Bilateral Osteochondrosis of the Primary Patellar Ossification Centers in a Young Athlete

A Case Report

Aisha S. Dharamsi, MD; Rebecca L. Carl, MD


Clin J Sport Med. 2014;24(1):80-82. 

In This Article

Abstract and Introduction


Osteochondroses are a group of idiopathic self-limited conditions seen in skeletally immature individuals. The term describes disturbances in endochondral ossification affecting either the primary or secondary ossification centers. Osteochondrosis of the tarsal navicular was first described by Köhler in 1908; the eponym "Köhler's disease" is commonly used to refer to this condition. In his original paper, Köhler also described one instance of an osteochondrosis of the primary patellar ossification center, a clinical entity that has since rarely been reported. We present a case of isolated bilateral "Köhler's disease of the patellae" in an approximately 7-year-old male athlete demonstrated clinically and radiographically by both plain radiographs and magnetic resonance imaging.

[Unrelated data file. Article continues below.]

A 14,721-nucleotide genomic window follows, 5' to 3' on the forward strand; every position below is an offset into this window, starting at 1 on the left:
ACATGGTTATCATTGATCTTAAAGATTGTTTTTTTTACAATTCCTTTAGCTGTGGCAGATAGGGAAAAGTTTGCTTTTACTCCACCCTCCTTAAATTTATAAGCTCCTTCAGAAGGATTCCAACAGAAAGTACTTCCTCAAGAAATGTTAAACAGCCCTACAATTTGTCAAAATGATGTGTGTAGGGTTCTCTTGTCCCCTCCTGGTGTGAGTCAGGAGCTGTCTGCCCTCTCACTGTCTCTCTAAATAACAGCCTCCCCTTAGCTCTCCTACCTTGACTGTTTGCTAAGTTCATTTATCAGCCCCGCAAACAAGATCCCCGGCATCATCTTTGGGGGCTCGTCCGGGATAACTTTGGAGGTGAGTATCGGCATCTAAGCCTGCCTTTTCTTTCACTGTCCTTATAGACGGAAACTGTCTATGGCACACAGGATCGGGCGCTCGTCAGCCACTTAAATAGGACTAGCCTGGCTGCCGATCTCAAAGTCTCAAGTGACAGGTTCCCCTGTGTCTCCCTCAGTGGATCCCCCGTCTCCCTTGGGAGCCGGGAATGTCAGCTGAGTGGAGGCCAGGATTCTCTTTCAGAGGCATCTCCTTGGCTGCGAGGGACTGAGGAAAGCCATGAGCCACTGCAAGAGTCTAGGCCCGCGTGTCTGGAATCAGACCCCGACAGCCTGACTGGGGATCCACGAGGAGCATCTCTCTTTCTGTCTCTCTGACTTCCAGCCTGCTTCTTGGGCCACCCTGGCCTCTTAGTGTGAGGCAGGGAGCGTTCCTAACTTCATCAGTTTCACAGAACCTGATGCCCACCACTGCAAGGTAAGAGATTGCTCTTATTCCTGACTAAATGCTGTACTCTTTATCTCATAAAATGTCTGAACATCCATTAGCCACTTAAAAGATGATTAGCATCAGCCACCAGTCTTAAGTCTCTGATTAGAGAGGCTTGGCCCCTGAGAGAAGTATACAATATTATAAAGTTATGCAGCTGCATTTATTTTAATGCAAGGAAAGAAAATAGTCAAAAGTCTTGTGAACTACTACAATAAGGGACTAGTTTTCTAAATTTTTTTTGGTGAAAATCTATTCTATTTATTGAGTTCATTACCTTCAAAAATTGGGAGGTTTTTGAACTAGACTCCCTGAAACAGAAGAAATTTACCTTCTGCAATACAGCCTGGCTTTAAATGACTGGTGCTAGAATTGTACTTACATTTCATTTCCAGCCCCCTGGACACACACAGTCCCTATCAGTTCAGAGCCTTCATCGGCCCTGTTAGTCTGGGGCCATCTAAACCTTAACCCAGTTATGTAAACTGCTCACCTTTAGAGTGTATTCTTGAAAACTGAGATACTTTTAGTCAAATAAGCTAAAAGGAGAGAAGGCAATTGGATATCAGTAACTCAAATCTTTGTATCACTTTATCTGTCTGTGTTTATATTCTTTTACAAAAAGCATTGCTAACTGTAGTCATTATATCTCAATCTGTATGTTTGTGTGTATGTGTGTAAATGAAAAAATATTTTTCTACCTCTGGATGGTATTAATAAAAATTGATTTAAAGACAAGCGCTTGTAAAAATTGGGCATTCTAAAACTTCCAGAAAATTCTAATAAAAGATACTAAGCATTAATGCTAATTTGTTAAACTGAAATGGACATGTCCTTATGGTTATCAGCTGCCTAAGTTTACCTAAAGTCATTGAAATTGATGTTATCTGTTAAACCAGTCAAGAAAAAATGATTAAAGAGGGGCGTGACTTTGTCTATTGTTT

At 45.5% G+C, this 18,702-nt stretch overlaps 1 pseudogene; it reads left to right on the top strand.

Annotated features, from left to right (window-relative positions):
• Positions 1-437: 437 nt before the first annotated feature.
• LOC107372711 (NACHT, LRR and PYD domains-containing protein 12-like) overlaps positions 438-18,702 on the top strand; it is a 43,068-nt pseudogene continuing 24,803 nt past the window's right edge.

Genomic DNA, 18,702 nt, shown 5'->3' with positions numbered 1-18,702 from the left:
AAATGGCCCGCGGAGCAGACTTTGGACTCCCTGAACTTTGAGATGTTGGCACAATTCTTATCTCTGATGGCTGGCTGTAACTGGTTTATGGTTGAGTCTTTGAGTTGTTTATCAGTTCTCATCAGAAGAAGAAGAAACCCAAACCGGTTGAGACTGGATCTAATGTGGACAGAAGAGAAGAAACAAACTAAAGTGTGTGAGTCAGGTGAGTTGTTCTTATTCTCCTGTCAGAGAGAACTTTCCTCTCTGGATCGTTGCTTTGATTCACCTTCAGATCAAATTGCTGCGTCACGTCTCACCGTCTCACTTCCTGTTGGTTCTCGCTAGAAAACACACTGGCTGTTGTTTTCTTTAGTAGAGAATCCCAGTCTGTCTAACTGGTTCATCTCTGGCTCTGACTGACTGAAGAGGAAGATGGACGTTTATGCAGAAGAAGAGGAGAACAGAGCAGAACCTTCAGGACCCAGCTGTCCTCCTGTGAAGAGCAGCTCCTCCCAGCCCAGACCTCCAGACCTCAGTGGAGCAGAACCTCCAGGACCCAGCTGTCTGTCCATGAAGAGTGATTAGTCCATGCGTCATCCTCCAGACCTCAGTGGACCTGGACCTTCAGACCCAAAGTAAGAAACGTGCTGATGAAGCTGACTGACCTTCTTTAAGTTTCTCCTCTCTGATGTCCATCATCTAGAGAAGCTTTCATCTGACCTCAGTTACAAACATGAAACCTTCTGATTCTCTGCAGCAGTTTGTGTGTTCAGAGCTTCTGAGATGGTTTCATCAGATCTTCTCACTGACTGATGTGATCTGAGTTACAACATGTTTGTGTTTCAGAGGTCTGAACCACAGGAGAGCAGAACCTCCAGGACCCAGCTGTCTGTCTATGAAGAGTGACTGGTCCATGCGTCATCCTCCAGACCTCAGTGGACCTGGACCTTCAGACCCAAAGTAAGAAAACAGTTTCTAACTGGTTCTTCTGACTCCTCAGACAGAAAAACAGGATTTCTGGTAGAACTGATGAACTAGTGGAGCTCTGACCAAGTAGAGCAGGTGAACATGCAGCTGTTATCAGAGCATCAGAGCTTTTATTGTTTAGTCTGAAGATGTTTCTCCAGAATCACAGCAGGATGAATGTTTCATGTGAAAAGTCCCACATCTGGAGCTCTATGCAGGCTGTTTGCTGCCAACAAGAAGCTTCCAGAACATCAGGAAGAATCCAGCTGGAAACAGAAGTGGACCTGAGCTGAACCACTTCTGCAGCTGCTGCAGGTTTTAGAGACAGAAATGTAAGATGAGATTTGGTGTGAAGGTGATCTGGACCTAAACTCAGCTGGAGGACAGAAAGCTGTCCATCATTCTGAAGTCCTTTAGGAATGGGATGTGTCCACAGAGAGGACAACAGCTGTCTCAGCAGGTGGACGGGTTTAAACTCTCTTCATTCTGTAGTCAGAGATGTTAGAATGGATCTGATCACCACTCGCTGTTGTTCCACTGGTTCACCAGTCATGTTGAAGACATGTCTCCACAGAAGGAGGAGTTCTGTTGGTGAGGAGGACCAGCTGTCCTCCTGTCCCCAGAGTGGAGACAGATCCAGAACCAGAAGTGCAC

Osteochondroses are a heterogeneous group of conditions unique to the skeletally immature population.[1] They occur secondary to disturbances in endochondral ossification. Osteochondroses are idiopathic, self-limited,[2] and radiographically characterized by fragmentation and sclerosis of the involved bone.[3]

In 1908, Köhler first described osteochondrosis of the tarsal navicular in 3 patients,[4] a condition now commonly referred to as "Köhler's disease" of the tarsal scaphoid. In 1 case, he also noted osteochondrosis of the primary patellar ossification center,[4] a condition rarely reported in the literature.[2,3,5–8] To our knowledge, this is the first case of isolated bilateral osteochondrosis of the primary patellar ossification centers identified radiographically by both x-ray and magnetic resonance imaging (MRI).